The National Anti-Terrorism Leading Group Office on Tuesday updated its counter-terrorism handbook, which is aimed to help citizens better prepare and defend themselves during terrorist attacks.
Strange sounds, odd smells, garbage out of the ordinary - these are among signs Chinese citizens should watch out for in the country's fight against terrorism.
It urges citizens to be vigilant of odd neighbors, especially tenants who repeatedly make strange sounds, carry unfamiliar objects and throw away garbage out of the ordinary.
"Stay calm, do not resist and trust the government" is the first rule to follow if abducted by terrorists.
In a scenario when faced with a person who has a knife, the manual suggests to "grab anything that is handy, like your handbag, clothes, umbrella, a chair or a mob to fend against the person, if you can not flee or hide."
The 45-page handbook, with text and illustrated pictures, has been distributed free of charge in several regions, including Xinjiang, Shanghai and Guangdong.
Compared with the previous version, the handbook includes new scenarios such as knife attacks, running over people with vehicles, planting bombs and arson, which have taken place in China lately.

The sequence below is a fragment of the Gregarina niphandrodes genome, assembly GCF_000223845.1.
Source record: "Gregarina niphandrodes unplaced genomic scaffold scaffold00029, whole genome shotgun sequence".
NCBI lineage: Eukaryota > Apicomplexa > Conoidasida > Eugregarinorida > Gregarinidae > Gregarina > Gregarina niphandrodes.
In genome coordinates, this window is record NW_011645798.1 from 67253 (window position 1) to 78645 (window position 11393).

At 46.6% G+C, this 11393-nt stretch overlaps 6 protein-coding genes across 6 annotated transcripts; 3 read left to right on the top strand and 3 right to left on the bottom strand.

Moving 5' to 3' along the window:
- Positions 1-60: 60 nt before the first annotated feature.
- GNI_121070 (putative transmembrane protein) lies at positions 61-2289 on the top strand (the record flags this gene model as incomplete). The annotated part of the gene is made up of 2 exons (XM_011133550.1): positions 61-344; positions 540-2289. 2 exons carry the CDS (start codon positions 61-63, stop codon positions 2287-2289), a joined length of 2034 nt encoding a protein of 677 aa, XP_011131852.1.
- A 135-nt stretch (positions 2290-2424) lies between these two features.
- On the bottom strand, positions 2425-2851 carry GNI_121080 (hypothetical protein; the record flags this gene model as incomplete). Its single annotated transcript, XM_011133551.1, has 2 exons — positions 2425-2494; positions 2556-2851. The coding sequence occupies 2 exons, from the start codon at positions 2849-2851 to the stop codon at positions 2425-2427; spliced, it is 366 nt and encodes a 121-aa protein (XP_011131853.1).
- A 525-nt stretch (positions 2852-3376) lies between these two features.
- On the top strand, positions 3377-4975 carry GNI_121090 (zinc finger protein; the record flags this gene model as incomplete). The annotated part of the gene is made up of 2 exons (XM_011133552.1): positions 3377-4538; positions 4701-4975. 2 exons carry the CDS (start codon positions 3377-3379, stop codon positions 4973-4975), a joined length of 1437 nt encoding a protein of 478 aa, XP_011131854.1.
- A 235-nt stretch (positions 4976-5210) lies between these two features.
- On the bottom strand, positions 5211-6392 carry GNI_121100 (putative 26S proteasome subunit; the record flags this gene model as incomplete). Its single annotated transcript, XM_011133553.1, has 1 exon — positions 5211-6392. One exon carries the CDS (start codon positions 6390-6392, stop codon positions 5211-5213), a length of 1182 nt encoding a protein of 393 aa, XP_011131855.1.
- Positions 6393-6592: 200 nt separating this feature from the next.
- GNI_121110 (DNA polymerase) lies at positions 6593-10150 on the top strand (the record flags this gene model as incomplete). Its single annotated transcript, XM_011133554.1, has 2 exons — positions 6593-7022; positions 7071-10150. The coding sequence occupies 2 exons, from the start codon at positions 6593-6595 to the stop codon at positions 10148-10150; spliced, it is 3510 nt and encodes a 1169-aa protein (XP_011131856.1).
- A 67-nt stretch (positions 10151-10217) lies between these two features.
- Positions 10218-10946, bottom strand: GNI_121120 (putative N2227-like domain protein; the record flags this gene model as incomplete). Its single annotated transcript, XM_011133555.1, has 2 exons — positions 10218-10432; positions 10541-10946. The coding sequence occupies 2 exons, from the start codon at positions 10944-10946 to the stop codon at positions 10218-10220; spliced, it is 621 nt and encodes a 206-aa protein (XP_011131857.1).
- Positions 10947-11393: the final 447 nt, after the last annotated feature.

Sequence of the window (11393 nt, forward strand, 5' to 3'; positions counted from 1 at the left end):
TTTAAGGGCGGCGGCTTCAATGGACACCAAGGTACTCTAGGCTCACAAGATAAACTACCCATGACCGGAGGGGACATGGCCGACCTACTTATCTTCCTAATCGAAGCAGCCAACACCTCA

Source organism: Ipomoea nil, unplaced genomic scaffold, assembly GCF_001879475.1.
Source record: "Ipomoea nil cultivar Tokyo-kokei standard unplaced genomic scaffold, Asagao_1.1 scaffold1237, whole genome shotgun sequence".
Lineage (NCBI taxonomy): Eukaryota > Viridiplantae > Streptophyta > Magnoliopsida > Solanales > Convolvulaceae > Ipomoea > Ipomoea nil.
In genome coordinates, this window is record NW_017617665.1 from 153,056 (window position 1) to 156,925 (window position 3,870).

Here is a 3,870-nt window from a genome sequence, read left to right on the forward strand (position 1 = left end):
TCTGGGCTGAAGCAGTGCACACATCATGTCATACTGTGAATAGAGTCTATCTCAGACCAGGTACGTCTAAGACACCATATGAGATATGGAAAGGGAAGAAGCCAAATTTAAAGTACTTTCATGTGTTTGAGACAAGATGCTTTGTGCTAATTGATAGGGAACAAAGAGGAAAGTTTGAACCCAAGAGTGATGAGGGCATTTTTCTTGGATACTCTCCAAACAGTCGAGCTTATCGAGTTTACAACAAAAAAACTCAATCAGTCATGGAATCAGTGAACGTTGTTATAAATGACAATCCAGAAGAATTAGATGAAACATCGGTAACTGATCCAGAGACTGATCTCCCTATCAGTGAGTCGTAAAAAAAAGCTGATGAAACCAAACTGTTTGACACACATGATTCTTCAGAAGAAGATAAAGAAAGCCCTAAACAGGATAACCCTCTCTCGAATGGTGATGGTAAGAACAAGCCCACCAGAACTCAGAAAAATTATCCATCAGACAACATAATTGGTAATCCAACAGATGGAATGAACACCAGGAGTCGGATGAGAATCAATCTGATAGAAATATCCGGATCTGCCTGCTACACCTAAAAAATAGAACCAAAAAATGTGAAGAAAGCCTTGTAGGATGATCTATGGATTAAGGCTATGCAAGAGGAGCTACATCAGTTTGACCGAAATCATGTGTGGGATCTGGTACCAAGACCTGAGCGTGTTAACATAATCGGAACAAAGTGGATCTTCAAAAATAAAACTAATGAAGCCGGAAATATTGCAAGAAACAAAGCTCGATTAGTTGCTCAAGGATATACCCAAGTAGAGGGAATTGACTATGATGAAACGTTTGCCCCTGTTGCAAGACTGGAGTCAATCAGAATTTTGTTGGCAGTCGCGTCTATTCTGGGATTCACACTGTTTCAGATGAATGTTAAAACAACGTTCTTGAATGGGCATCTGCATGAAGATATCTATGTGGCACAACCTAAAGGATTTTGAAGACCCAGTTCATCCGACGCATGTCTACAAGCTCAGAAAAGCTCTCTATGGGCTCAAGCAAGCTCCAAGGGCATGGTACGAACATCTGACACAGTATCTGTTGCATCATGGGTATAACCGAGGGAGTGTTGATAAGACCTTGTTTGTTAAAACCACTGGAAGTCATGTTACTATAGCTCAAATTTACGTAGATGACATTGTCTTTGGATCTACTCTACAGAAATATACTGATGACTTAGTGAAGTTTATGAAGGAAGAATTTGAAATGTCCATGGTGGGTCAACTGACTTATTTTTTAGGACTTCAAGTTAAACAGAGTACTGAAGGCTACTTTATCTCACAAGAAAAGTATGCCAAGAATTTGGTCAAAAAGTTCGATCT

Men with knives hacked people to death at Kunming railway station in March, while an off-road vehicle ploughed into a crowd in Beijing's Tian'anmen Square last October, all causing deaths and injuries.
In May, terrorists drove into a busy street market in Urumqi and threw bombs on the road, leaving 39 dead and dozens injured.
The handbook has very detailed countermeasures for fire and explosions on buses, subways, trains and other public places like stadiums, hotels and market places.
Public transportation has become a target of arson attacks lately. Two people died after a bus was blown up in Guangzhou on July 15 while 30 were injured in a bus fire in Hangzhou earlier this month.
China is witnessing more frequent terrorist attacks while many people still lack life-saving experience and skills, said Li Wei, an anti-terror expert from China Institute of Contemporary International Relations.
"The book is a measure to enhance people's anti-terror awareness," said Li.